Take Bethenny Frankel from "The Real Housewives of New York City," pair her up with real estate agent Fredrik Eklund of "Million Dollar Listing New York," and what do you get? A new reality TV show, "Bethenny & Fredrik," which promises plenty of fireworks between these two powerhouses who have personality to spare.

This Bravo series, which premieres on Tuesday, follows the longtime friends and brand-new business partners as they invest their own money to renovate homes in Manhattan to flip for a profit. And if the show's teasers are any indication, these two aren't afraid to bare their flaws—and fangs—as they navigate one of the priciest markets in the country.

Yet for all the drama, these two clearly know real estate, so realtor.com®sat down with them to hear what they've learned—and get some advice they'd give others on buying, selling, and renovating homes, and even trends they're sick to death of seeing.

Q: We heard you shut down production for a few weeks due to fighting. What happened?

Frankel: Our holistic partnership wasn’t going the way either of us thought it would. It got emotional. And once you get on the emotional train, it’s hard to get off. Things have been said, and then you're focusing on the things that have been said. With any relationship, you have to figure out how to communicate and work through it. And frankly, it was good that we took a breather.

Eklund: It was intense.

Q: What's the biggest mistake homeowners make when renovating?

Frankel: People focus on the big items—like changing the wood floors—but it’s the small details that add up. You know, a window lock doesn’t work and that can be $500 [to fix], or you need to add a security system no one thought of until the end. Towel holders will somehow get to $1,000. When you’re done, those little things are annoying because you thought you were out of the woods. Partner with someone who is very detail-oriented and think about everything from beginning to end.

Eklund: And also add 10% to the budget so you have something to run with if you go over.

Q: What are some design trends you’re sick of seeing?

Eklund: The most obvious one is the super-minimalist trend that was going on for many years—and the white, white, white! Sleek, sleek, sleek! I think now what’s going on is [designers are] taking some uptown traditional elements and putting them downtown. I also love layers. So mix some glass with some wood with some stone. Don't just have all stone.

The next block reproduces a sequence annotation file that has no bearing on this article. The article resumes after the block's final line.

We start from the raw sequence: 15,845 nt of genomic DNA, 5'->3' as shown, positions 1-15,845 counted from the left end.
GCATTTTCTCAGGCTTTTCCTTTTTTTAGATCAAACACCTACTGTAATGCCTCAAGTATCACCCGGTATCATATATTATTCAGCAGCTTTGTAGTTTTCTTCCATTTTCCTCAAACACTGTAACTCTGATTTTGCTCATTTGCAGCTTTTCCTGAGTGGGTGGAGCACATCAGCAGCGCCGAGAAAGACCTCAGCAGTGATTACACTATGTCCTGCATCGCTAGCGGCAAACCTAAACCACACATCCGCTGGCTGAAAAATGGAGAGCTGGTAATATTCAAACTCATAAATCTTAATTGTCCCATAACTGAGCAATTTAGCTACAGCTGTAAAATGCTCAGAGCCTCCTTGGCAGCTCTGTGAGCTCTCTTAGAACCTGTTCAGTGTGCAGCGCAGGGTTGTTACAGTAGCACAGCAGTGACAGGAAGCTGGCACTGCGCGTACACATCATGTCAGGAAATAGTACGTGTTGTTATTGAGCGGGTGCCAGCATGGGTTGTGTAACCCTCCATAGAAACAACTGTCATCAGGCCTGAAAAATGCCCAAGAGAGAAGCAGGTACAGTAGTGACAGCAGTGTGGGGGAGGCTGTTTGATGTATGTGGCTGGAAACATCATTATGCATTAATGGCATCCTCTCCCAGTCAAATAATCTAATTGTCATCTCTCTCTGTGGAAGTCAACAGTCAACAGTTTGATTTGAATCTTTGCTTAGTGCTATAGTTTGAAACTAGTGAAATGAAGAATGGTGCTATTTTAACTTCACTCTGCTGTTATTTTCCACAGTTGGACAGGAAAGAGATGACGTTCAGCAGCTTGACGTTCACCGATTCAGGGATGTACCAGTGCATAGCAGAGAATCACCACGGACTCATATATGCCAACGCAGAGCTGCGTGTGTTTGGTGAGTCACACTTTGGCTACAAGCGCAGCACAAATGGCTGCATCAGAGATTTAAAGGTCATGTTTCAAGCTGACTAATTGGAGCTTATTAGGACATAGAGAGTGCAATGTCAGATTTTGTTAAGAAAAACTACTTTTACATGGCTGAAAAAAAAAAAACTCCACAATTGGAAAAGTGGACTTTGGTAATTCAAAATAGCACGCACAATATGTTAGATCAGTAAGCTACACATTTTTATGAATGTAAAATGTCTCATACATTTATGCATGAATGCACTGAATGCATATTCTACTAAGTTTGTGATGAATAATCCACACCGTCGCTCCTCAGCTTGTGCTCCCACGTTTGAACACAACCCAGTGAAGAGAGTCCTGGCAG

Frankel: People just go to white. They think it's going to be safe and are afraid to use black—they think black is some weird '80s thing. But a black detail can make something look really industrial and really rich. I also recommend getting creative with floors. The floors that Fredrik chose [for one apartment recently] have a chevron [pattern], which makes it different.

Q: What's the most important thing a seller needs to think about?

Frankel: Staging! Staging is the new normal. I don’t think the average person thinks about setting themselves up for success in selling. They don’t realize if you want to sell your house—whether it’s $50,000 or $5,000,000—you have to stage, which you can do yourself. Think about what makes your ceilings look higher and what makes your place look bigger. And when making initial design choices, don’t choose something that only you like. If there are three choices, pick the thing that you like and most other people will like as well. Have your flair be in removable things like a cheetah rug.

Eklund: And when you're showing a home, remove things that are specific to you, like pets or religious items.

Q: What is your top real estate tip for scoring a deal?

Frankel: When you're looking at pictures online, if there are bad pictures and you have a good eye, you can see through them. Everybody else will pass them by. You end up showing up and getting something that no one even wanted to see. This just happened with my apartment that I bought. It could be a four-bedroom, but the sellers only listed it as a two-bedroom. So I ended up getting an over 4,000-square-foot apartment for a steal, because most people who have kids are looking for a three- or four-bedroom and never saw it.

Eklund: She added another bedroom.

Frankel: I did the zoning and made it three. I think the guy had a hard time selling it. You can find good deals by knowing how to look at something. And when you're in the space doing the numbers, you have to have an internal cash calculator going as you're looking. Fredrik and I both do that. Rip that down, it’ll cost $5,000 but translate into $100,000 on the sales price.

Q: What is the advice you always give buyers?

Eklund: When you buy, I always say, and maybe I’m overly focused on it because I’m tall, but look at the ceiling height. There are certain things in a home you can change easily, but there are also things you cannot change like the lines, the ceiling, and the windows.

Frankel: You need to understand a layout. It’s a flow, it’s a feng shui thing, it’s how you are going to feel every day. And even if you are buying for yourself, it doesn’t hurt to think of it as an investment. Why not?

 

By Margaret Heidenry | Feb 5, 2018